Since I have had Armani, I had the same farrier do his trims and basically had the same routine. I would schedule the appointments and show up early and my friend (who works at the barn) and me would work together to bring all the horses in and out for their trims and re-sets. It worked well for both of us, plus this was helpful becauae if I ever couldn’t be there she wouldn’t mind handling Mani for me since I always help her out with client horses (which is part of her job).
That is until she decided to switch farriers before our last trim. She had asked this other guy what she thought of one of her horses’ feet (a TB with stereotypical bad TB feet) and he basically said they needed to fix them right away. I’m not going to get into the details of that decision. For me it came down to logistics – it was easier if we both used the same farrier. This “new” guy was very experienced and did a lot of horses at our barn, so it didn’t seem like a big risk.
Even still, I agonized over the decision. If there was one word I would use to describe how I like all things horse-related it would be consistency. Consistency in training, conditioning, and care. I made the switch anyway.
At first I thought his feet looked great. They looked a lot smaller than before but he still had a wonkin’ big hoof. They also did the nicest bevel on the edges. It looked fancy! But (and you knew this was coming), for the last 4 weeks, Armani has been ouchy on gravel for the first time since I’ve owned him. So is my friend’s barefoot horse (not the TB) and a number of other horses at the barn. So, it was back to agonizing about what to do.
Granted, I’m sure if I stuck it out I could talk to this guy and get Mani back where he was. At the end of the day, I never had a problem with the work before the switch, so that should tell me what the best thing to do is.
Therein lies the rub. Of course I knew there was a chance he could refuse to take me back as a client but I didn’t really think that would happen since I only had one trim done by someone else, I told him it was only logistics, and he said no hard feelings. Haha, right.
He is, quite understandably, reluctant to take back a client that might just keep switching. He doesn’t know me all that well yet, so he can’t know that I’m not like that unless I had big issues with the work in which case I wouldn’t use that farrier again period. In the end, he agreed to be my farrier again.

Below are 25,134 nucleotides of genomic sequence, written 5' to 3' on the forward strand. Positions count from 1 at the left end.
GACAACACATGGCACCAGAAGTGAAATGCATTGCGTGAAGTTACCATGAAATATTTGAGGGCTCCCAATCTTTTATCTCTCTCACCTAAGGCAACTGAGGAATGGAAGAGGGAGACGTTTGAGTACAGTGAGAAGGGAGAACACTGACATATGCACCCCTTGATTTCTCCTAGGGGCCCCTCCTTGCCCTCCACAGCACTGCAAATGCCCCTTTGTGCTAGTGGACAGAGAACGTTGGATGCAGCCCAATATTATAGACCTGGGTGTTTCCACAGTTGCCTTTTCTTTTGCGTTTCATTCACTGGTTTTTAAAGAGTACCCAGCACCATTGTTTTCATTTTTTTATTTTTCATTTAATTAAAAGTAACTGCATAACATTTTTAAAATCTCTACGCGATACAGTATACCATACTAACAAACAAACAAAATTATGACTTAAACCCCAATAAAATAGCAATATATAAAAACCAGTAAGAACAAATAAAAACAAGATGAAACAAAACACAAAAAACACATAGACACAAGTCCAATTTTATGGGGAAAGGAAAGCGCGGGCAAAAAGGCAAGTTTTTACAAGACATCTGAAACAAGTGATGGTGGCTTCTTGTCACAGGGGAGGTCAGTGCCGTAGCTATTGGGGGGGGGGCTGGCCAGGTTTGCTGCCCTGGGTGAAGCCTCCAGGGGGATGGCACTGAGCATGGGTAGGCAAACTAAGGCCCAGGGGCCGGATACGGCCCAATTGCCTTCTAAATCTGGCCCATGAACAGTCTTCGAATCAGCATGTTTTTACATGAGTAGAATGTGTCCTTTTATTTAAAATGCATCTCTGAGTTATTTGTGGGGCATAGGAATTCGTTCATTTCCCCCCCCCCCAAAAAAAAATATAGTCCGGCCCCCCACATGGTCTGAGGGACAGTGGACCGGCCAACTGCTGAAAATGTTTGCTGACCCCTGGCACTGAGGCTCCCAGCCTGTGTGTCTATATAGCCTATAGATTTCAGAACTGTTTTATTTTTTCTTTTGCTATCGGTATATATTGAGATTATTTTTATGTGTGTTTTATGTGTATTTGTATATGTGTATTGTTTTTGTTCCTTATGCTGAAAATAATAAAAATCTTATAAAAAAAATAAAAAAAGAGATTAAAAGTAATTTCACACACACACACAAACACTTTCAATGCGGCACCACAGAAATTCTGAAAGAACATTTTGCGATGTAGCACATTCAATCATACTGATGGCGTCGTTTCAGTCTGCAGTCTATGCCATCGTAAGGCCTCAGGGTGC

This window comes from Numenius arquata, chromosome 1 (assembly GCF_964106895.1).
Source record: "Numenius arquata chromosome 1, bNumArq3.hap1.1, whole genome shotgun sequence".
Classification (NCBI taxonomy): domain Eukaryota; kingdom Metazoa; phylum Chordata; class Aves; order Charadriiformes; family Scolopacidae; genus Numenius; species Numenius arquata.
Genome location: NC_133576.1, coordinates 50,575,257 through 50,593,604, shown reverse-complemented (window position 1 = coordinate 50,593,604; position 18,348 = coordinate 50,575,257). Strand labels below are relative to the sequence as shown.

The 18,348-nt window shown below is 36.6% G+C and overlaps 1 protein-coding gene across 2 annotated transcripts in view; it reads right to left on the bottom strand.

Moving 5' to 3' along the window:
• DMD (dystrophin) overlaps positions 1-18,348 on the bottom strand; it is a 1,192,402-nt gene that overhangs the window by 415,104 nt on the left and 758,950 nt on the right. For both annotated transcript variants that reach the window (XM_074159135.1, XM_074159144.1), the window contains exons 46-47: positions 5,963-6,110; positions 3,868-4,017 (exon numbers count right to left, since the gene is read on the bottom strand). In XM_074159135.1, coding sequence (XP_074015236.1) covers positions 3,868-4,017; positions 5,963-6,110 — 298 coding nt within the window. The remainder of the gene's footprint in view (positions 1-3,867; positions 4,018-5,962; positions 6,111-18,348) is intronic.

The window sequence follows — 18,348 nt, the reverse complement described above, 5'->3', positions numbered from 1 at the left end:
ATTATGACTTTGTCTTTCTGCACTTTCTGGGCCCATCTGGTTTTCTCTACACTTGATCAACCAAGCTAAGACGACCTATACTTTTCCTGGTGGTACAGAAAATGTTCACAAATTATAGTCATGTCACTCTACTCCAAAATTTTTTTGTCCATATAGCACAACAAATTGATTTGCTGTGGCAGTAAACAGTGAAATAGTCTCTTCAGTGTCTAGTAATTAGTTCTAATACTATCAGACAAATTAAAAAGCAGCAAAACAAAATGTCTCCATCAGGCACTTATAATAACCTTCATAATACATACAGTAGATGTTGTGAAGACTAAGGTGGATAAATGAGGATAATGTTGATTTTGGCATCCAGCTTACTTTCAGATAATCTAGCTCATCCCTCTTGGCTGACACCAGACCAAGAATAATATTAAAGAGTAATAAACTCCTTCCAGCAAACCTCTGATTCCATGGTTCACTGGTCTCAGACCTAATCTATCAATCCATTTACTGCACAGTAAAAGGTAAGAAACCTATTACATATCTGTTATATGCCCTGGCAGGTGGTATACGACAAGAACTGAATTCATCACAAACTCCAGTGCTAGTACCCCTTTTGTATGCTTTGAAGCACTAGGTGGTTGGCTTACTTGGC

This whole situation got me thinking about how funny the horse world is. Imagine if you went to a different grocery store one day and the next time you went to your regular place, they shut the door and said they don’t want your business? Ok, I realize this isn’t the same thing but the principle isn’t that different. What about your hair stylist? Or massage therapist? It just seems odd that someone who relies on clients would deny a client simply because they went somewhere else once.
I could understand if we were bad clients such that anyone would be right to deny their business. In the horse world, it seems the service providers (trainers, farriers, etc) are the ones who call the shots, not the ones who are paying the bills. The idea of customer service is a bit backwards; at least that’s how it seems to me sometimes. A major factor in our economy is competition. I tried out the competition, liked my previous provider better, and went back. Isn’t that a sign of success? In fact, isn’t that better than if I just ignorantly chose one person and stuck with it only because I didn’t know any better?
Interesting questions, to me anyway. Have you had experience with this kind of thing (horse-world or otherwise)?
Looking forward to having my rock-cruncher back.